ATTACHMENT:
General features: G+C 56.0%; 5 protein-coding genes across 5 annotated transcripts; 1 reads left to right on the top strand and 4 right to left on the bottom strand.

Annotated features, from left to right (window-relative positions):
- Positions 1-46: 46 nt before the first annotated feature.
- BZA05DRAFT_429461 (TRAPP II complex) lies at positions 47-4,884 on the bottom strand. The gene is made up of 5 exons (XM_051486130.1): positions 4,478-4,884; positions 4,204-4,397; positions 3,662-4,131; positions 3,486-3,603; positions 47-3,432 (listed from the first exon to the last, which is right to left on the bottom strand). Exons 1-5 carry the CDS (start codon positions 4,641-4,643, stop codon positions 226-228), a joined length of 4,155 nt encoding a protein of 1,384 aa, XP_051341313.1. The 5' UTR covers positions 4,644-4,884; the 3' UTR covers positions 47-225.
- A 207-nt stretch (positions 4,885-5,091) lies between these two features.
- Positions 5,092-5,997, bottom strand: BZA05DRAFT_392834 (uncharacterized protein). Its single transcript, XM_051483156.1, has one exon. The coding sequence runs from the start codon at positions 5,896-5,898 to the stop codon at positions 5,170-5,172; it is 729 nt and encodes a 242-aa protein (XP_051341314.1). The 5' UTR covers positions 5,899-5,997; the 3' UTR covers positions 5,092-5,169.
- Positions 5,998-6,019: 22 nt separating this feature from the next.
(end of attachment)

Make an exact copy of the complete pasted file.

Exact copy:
General features: G+C 56.0%; 5 protein-coding genes across 5 annotated transcripts; 1 reads left to right on the top strand and 4 right to left on the bottom strand.

Annotated features, from left to right (window-relative positions):
- Positions 1-46: 46 nt before the first annotated feature.
- BZA05DRAFT_429461 (TRAPP II complex) lies at positions 47-4,884 on the bottom strand. The gene is made up of 5 exons (XM_051486130.1): positions 4,478-4,884; positions 4,204-4,397; positions 3,662-4,131; positions 3,486-3,603; positions 47-3,432 (listed from the first exon to the last, which is right to left on the bottom strand). Exons 1-5 carry the CDS (start codon positions 4,641-4,643, stop codon positions 226-228), a joined length of 4,155 nt encoding a protein of 1,384 aa, XP_051341313.1. The 5' UTR covers positions 4,644-4,884; the 3' UTR covers positions 47-225.
- A 207-nt stretch (positions 4,885-5,091) lies between these two features.
- Positions 5,092-5,997, bottom strand: BZA05DRAFT_392834 (uncharacterized protein). Its single transcript, XM_051483156.1, has one exon. The coding sequence runs from the start codon at positions 5,896-5,898 to the stop codon at positions 5,170-5,172; it is 729 nt and encodes a 242-aa protein (XP_051341314.1). The 5' UTR covers positions 5,899-5,997; the 3' UTR covers positions 5,092-5,169.
- Positions 5,998-6,019: 22 nt separating this feature from the next.